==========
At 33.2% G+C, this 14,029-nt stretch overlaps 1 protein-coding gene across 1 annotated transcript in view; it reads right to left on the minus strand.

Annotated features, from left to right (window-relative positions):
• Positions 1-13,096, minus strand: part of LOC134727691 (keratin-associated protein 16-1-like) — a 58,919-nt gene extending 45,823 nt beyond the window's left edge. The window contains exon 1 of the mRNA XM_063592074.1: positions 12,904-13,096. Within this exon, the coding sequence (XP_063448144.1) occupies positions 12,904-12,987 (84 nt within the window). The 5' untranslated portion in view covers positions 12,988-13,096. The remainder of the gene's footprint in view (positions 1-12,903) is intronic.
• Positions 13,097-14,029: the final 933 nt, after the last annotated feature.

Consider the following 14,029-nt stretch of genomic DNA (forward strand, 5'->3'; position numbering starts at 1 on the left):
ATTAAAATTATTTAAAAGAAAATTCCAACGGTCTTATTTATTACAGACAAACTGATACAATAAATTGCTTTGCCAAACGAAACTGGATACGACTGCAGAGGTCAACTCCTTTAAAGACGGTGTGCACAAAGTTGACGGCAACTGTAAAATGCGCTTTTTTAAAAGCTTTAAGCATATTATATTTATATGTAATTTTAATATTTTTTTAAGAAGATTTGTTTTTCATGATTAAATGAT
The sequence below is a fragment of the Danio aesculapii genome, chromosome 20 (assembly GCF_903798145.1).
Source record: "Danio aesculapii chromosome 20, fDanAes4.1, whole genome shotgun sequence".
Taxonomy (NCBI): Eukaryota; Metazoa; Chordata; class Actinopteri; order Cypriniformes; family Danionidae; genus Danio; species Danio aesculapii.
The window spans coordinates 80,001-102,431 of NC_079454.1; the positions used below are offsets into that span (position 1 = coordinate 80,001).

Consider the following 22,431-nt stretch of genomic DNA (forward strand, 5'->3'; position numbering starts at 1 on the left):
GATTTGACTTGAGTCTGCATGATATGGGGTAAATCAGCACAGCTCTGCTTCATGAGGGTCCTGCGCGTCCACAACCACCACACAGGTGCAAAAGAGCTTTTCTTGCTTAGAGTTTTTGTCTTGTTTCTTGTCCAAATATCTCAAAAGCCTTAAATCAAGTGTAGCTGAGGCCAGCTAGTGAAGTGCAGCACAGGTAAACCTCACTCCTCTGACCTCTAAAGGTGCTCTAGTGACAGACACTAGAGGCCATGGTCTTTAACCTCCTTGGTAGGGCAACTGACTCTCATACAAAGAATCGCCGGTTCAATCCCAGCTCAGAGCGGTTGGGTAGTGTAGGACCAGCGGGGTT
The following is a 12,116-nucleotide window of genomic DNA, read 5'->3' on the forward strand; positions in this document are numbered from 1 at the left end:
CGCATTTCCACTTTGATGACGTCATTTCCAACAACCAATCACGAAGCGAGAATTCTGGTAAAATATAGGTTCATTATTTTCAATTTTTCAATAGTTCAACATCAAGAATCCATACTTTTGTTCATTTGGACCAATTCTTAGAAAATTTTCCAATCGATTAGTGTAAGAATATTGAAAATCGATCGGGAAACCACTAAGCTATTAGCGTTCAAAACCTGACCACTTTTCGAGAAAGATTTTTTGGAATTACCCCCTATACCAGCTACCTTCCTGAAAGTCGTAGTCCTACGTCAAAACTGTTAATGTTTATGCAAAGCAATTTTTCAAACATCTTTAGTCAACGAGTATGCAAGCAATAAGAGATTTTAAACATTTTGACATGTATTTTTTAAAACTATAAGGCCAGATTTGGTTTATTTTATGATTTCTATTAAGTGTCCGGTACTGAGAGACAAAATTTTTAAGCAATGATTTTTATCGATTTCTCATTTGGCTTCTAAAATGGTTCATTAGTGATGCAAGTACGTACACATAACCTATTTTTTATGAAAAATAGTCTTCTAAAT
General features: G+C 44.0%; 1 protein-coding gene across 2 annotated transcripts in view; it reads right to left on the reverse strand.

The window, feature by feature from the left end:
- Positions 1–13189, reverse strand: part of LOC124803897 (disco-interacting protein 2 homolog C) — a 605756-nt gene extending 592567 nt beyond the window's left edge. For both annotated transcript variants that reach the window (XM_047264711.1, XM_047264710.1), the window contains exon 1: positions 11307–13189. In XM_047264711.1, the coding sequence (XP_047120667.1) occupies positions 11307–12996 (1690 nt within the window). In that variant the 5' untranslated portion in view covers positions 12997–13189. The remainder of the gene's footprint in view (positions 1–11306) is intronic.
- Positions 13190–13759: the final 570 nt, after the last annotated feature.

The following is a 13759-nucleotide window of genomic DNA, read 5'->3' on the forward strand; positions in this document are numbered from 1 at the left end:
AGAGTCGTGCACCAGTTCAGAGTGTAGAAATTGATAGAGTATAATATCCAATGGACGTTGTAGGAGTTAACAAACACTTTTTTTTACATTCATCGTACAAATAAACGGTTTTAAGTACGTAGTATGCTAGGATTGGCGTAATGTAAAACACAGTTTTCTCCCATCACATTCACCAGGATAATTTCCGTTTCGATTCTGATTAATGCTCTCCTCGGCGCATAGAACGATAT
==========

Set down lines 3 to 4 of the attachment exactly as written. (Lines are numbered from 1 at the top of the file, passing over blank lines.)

• Positions 1-13,096, minus strand: part of LOC134727691 (keratin-associated protein 16-1-like) — a 58,919-nt gene extending 45,823 nt beyond the window's left edge. The window contains exon 1 of the mRNA XM_063592074.1: positions 12,904-13,096. Within this exon, the coding sequence (XP_063448144.1) occupies positions 12,904-12,987 (84 nt within the window). The 5' untranslated portion in view covers positions 12,988-13,096. The remainder of the gene's footprint in view (positions 1-12,903) is intronic.
• Positions 13,097-14,029: the final 933 nt, after the last annotated feature.